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Is ‘Big Charity’ a con? Not a nice thing to talk about, but one that needs addressing.
I need to preface this article by setting something straight… I am in no way telling you not to give to charity, give your time to charity or to do charitable work or things. I can see the headlines already: “Jasmine Birtles HATES giving”. This is simply untrue. What I am getting utterly fed up with is the extravagant use of funds by some large charities and innocent people wasting their hard-earned cash on organisations with unjustifiably large overheads.
What started as a slight niggle – at charities providing the entirety of the UK with a free pen – became a full-blown horror when I went for a meeting with an unnamed charity a few years ago. The car park resembled that of a Wall Street broker: filled with Mercs, Beamers and Audis.
My friend at the time joked that we “were in the wrong business” and my inner journalist was absolutely outraged.
I went home and started to Google what the CEOs for most charities earn in the UK. I was absolutely dumbstruck.
According to Payscale, the average wage of the CEO of a non-profit is £48,000. However, if we look at Big Charity, this figure jumps to £208,000. Although this is considerably less than the average for a CEO in the non-charitable sector, it is still very dubious considering the nature of work done and way funds are raised.
If they’re taking big fat pay cheques out of the people’s donations, instead of a reasonable, living wage, then they’re not a ‘charity’ in my book.
One of the most shocking discoveries of this research was that into health charity Wellcome. Wellcome’s highest-paid employee, Peter Pereira Gray, chief executive of its investments division, received a package including salary, bonus, long-term incentive plan and allowances totalling more than £4.6m. A single mother I know gives a monthly donation to them. How is this just?
As my research increased I started to feel heartbroken. I saw my neighbour volunteering her weekends for Mind, (CEO between £180,000 and £200,000 per year). I saw people on the breadline sharing their small incomes with charities, and I saw the constant and often pushy fundraising drive being directed at my loved ones online. All done with such purity of soul, from people trying to give to someone in need, not to buy some fat cat a second home.
Then came the final straw. A close friend of mine was running an advocacy service for people with learning disabilities. The people were vulnerable and her wage wasn’t huge. She had spent years building trust with these people and helping them in every way she could. However, one of the fat cat charities swept in and said they could do what her agency did for less government money. (I am afraid for legal reasons I can’t name and shame. Trust me, I would love to.)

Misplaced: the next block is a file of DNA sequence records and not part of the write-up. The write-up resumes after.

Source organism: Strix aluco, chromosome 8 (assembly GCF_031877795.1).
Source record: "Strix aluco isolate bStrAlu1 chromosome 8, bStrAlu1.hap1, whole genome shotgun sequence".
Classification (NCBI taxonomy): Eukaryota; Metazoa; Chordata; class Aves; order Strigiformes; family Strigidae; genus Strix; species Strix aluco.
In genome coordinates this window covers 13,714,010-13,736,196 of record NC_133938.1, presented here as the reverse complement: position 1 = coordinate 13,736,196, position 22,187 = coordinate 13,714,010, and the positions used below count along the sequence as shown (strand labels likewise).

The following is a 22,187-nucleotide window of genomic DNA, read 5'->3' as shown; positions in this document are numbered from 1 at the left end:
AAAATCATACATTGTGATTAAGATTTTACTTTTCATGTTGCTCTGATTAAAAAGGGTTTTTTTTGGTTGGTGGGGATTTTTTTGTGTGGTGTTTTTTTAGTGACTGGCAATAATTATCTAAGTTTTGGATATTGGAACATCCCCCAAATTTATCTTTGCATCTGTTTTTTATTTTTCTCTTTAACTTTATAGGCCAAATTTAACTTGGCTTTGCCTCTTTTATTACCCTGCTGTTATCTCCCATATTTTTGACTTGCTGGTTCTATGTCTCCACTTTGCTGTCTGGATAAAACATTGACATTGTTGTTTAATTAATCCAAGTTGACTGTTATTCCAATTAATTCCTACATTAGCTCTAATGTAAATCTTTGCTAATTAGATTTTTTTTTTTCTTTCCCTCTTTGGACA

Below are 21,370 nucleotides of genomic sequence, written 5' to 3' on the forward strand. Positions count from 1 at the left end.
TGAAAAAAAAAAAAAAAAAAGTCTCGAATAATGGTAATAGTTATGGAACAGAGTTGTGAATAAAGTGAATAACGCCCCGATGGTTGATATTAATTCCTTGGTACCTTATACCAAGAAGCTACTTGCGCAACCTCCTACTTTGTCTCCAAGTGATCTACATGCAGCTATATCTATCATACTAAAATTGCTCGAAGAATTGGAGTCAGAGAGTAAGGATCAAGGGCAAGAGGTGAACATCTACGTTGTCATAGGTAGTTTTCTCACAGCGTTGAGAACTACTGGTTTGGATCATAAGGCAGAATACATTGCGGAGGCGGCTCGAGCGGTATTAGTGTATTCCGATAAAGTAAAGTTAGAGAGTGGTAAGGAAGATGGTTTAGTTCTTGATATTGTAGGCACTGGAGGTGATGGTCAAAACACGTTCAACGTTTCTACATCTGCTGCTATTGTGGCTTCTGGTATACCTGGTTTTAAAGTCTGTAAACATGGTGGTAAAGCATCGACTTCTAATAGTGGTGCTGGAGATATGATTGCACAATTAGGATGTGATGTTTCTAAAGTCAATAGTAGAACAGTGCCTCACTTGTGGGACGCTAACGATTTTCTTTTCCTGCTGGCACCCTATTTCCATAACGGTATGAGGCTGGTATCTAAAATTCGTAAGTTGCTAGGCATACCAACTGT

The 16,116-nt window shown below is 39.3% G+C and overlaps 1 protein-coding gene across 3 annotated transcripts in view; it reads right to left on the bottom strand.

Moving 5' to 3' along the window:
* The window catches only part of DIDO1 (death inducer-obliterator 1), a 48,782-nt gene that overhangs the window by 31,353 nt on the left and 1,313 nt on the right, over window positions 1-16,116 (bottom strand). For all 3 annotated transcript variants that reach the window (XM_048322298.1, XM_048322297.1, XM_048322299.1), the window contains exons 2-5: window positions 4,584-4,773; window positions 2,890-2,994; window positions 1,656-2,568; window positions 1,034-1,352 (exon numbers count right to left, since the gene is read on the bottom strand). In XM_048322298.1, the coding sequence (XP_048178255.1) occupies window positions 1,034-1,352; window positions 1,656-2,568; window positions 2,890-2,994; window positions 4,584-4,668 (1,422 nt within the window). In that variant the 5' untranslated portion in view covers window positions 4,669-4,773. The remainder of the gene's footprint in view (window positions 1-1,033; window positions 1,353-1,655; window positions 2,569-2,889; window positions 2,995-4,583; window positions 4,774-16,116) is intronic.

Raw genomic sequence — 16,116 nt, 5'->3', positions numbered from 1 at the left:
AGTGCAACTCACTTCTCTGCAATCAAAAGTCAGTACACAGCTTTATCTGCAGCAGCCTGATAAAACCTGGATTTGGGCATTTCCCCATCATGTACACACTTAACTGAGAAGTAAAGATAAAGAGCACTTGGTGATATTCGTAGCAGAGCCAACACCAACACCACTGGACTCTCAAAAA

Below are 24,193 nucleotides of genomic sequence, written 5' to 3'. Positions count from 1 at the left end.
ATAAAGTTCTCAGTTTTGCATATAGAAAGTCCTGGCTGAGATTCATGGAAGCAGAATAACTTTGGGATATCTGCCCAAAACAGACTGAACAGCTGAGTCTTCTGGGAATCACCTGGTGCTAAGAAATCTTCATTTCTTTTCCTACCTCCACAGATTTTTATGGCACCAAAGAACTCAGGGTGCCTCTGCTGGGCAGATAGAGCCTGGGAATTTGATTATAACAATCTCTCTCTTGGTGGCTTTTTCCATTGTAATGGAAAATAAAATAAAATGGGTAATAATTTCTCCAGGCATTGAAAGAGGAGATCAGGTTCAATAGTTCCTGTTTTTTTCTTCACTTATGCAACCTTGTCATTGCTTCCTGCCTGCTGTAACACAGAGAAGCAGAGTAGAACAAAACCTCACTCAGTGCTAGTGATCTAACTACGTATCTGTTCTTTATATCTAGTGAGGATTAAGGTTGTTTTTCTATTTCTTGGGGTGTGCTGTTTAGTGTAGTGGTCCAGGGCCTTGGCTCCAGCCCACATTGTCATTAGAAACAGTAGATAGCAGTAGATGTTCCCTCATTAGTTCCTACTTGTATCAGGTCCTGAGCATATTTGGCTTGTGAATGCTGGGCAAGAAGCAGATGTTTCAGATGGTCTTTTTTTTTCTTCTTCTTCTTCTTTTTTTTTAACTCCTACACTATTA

Her entire team were replaced by ‘volunteers’ (including her), and the often weekly changes in staff meant no rapport could be built and no trust gained.
The charity in question had zero specialism in this area and, within a year, the service had pushed seriously vulnerable people further into vulnerability. It was all a cash grab. All the bosses got salary increases that year. She was paid off and had an enforced gagging order.
To this day, when I see the sheer amount of people publicly plugging this charity, I feel sick.
Then in 2021, the UK suspended aid funding for Oxfam following allegations of sexual exploitation and bullying: this came as a follow-up to previous allegations of sexual abuse in Haiti by Oxfam staff in 2018.
The Foreign and Development Office said at the time that Oxfam would not be able to make applications for UK aid money until the new allegations were resolved: “All organisations bidding for UK aid must meet the high standards of safeguarding required to keep the people they work with safe,” a spokesman said at the time. The statement resulted in further bad publicity for the charity.
It also put further doubt into where my money would go.
Absolutely not! I am patron of Community Money Advice and have campaigned with many charities over the years. So I’m keeping well away from Big Charity and concentrating my giving on small charities only.
In fact, one charity I really can recommend is Acts 435. Do please take a look here to see what they do.
It’s a fantastic, Christian charity that gives money directly to people in need. Those in need are referred by debt charities such as Christians Against Poverty and Community Money Advice, and then people like you and me can donate £5 upwards to help pay for a child’s bed, or a cooker, or even a Debt Relief Order. The charity itself runs on a shoestring. They just use the Gift Aid payments to administer it. All the rest of the money – i.e. all the money you and I actually pay in – goes directly to the person in need.
They have a constant need of funds so if you feel like doing a bit of good with your cash, do go and give some money to help someone on the breadline.
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